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Sakkari gets past top-seeded Pegula to reach the DC Open final

Maria Sakkari Maria Sakkari - Getty Images

WASHINGTON (AP) — Coming off a pair of first-round exits at the past two Grand Slam tournaments, Maria Sakkari was not necessarily anticipating a terrific showing at the DC Open. So how does a victory over the event's No. 1 seed and a run to her first final of the season sound?

Sakkari let a huge lead disappear Saturday but recovered to take the last four games and beat top-seeded Jessica Pegula 6-3, 4-6, 6-2 in the semifinals. Next up will be a meeting against No. 3 seed Coco Gauff, a 19-year-old American, for the championship Sunday.

“I’ll be deadly honest with you,” Sakkari said. “I didn’t expect my tennis to be that good this week.”

Gauff advanced with a far more straightforward 6-3, 6-3 victory over defending champion Liudmila Samsonova.

In the men’s semifinals later Saturday, Tallon Griekspoor ended No. 1 seed Taylor Fritz's seven-match winning streak by eliminating the American 3-6, 6-3, 6-2. Fritz won the hard-court title in Atlanta a week ago and entered Saturday having won 33 of 34 service games at the DC Open, but the 12th-seeded Griekspoor, a 27-year-old from the Netherlands, accumulated three breaks.

Griekspoor was 0-9 against opponents ranked in the Top 10 before getting past No. 9 Fritz. Now Griekspoor will face No. 9 Dan Evans in Sunday’s final. Evans, a 33-year-old from Britain, beat No. 5 Grigor Dimitrov 6-3, 7-6 (4) on Saturday night in the last semifinal.

Gauff is working in Washington with new coach Pere Riba — he'll be with her at least through the U.S. Open, which starts later this month — and temporary consultant Brad Gilbert. The arrangement sure seems to be paying off so far: The 2022 French Open runner-up hasn't dropped a set and has ceded a total of 14 games through three matches heading into Sunday.

“Both of them really instilled a belief in my game. Bringing someone in, sometimes they feel like they need to change everything. But I think with both of them, it’s not big changes,” said Gauff, who is 1-4 against the fourth-seeded Sakkari, a 28-year-old from Greece.

“They are really confident in my game,” Gauff said. “So I think it makes me even more confident.”

Sakkari and Gauff both bowed out in the first round at Wimbledon a month ago. For Sakkari, that followed an immediate loss at the French Open in May, too — not the sorts of results hoped for by someone who was a two-time Grand Slam semifinalist in 2021.

“It gets into your head a little bit,” Sakkari said. “You don’t have that match preparation that you wish to have. It’s a confidence thing.”

That was something of an issue for a stretch against Pegula, the 2019 champion in Washington.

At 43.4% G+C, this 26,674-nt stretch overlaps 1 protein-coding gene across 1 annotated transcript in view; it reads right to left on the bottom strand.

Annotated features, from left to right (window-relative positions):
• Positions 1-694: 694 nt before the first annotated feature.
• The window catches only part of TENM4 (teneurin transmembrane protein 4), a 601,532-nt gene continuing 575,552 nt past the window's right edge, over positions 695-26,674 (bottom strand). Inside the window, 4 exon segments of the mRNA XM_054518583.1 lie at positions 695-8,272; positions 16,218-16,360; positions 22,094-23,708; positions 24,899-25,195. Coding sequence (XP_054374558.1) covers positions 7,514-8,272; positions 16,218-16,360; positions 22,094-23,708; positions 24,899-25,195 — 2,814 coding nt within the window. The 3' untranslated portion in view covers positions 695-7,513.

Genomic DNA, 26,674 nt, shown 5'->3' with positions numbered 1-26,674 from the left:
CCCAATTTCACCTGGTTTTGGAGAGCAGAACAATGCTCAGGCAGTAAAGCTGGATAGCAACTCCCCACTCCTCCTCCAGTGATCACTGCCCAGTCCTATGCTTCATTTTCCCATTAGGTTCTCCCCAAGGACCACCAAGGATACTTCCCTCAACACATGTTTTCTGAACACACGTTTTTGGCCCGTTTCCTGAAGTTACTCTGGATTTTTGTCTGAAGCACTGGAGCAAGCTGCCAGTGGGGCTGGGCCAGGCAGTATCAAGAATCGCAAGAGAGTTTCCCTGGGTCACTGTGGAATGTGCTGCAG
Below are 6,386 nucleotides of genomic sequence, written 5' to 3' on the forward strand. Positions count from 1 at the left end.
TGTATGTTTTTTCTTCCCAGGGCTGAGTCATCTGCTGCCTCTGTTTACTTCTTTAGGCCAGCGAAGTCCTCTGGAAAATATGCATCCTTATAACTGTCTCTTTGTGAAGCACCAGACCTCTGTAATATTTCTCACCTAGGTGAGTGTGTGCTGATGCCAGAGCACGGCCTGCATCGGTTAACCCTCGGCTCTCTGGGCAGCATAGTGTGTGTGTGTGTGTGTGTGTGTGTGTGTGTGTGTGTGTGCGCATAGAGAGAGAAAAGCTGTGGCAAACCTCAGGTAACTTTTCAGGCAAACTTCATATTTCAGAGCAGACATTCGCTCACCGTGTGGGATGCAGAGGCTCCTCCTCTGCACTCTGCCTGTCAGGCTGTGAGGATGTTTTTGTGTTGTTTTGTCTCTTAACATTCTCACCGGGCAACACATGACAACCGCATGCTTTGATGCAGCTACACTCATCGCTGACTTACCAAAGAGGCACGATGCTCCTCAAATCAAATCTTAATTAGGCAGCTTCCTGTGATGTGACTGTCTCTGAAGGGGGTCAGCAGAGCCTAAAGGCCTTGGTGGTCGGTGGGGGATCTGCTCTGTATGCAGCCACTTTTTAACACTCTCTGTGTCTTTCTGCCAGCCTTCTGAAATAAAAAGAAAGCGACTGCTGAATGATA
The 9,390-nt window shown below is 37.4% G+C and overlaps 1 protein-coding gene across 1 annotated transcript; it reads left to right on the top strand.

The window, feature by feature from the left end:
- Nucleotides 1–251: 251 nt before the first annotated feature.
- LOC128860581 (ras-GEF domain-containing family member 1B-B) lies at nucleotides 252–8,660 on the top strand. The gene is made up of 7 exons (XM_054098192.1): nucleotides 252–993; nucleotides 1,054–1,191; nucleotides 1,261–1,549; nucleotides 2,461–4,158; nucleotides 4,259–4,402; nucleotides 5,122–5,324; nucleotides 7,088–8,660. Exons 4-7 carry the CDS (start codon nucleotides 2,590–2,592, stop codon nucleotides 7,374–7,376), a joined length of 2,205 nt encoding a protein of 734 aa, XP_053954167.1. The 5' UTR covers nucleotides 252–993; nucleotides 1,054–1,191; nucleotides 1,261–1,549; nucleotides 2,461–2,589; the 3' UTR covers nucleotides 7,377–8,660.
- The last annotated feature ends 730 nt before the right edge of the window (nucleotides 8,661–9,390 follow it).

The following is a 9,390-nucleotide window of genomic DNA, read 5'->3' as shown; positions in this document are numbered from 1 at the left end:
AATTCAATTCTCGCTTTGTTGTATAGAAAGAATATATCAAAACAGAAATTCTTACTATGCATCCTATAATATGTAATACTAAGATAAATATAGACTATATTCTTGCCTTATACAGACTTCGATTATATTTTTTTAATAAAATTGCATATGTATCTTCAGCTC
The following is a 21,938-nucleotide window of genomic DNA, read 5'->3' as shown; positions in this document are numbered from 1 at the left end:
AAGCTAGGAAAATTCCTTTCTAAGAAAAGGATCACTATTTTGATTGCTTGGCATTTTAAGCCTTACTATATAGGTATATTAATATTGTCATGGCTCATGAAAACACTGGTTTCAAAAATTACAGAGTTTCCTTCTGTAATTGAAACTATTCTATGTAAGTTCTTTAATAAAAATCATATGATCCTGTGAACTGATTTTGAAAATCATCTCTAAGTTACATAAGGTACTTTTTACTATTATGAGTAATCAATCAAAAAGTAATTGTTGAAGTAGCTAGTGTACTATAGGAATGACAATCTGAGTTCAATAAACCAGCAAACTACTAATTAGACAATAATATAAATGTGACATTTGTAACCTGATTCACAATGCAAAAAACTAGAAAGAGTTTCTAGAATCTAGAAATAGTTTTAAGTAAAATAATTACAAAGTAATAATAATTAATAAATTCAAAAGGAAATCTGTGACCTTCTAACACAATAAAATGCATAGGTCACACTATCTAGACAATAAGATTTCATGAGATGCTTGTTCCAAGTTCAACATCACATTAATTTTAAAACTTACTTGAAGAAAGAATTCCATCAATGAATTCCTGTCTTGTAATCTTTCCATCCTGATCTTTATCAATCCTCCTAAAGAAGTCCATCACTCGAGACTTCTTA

Sakkari was up by a set and a break at 4-1 in the second before momentarily losing her way.

“What I told myself was that it happens almost every week that someone’s leading (by) a set and a break and then the opponent comes back," said Sakkari, who is 0-5 for her career in hard-court finals and had been 0-5 in all semifinals this year. "So I was like, ‘You’re not the first. You’re not the last.' ... I was like, ‘Just don’t freak out.’”

It was hazy and steamy on Saturday, with no breeze to speak of, a temperature above 85 degrees Fahrenheit (30 Celsius) and humidity at 50%. In the stands, many spectators tried to cool themselves by flapping hand-held fans.

Pegula, a 29-year-old American who will be ranked No. 3 next week, was not attempting to hide her frustration at how things were going as she fell behind.

“She was playing lights-out there, for a while,” Pegula said.

After dropping one point early in the second set, Pegula shrieked. After missing a backhand return in the same game, she chucked her racket to the ground. After double-faulting later, she smacked a ball into the stands.

At 4-2 in the second, Sakkari was two points from serving for the victory. And then, as has happened before to Sakkari, she tightened up, began playing far less cleanly and gave up that edge.

“Sometimes she can be up and playing really good. And then sometimes her level can kind of drop or she can get frustrated,” Pegula said. “I kind of just telling myself, ‘OK, it’s got to stop at some point.’”

It did, and Pegula grabbed five consecutive games.

When the second set ended, Pegula waved her hands to get the partisan crowd to make more noise.

From 2-all in the third, though, Sakkari asserted herself and took over.

Asked to assess Sunday's matchup, Pegula — who often plays doubles with Gauff — said: “I think there will be a lot of nerves, and we’ll just see who plays best.”


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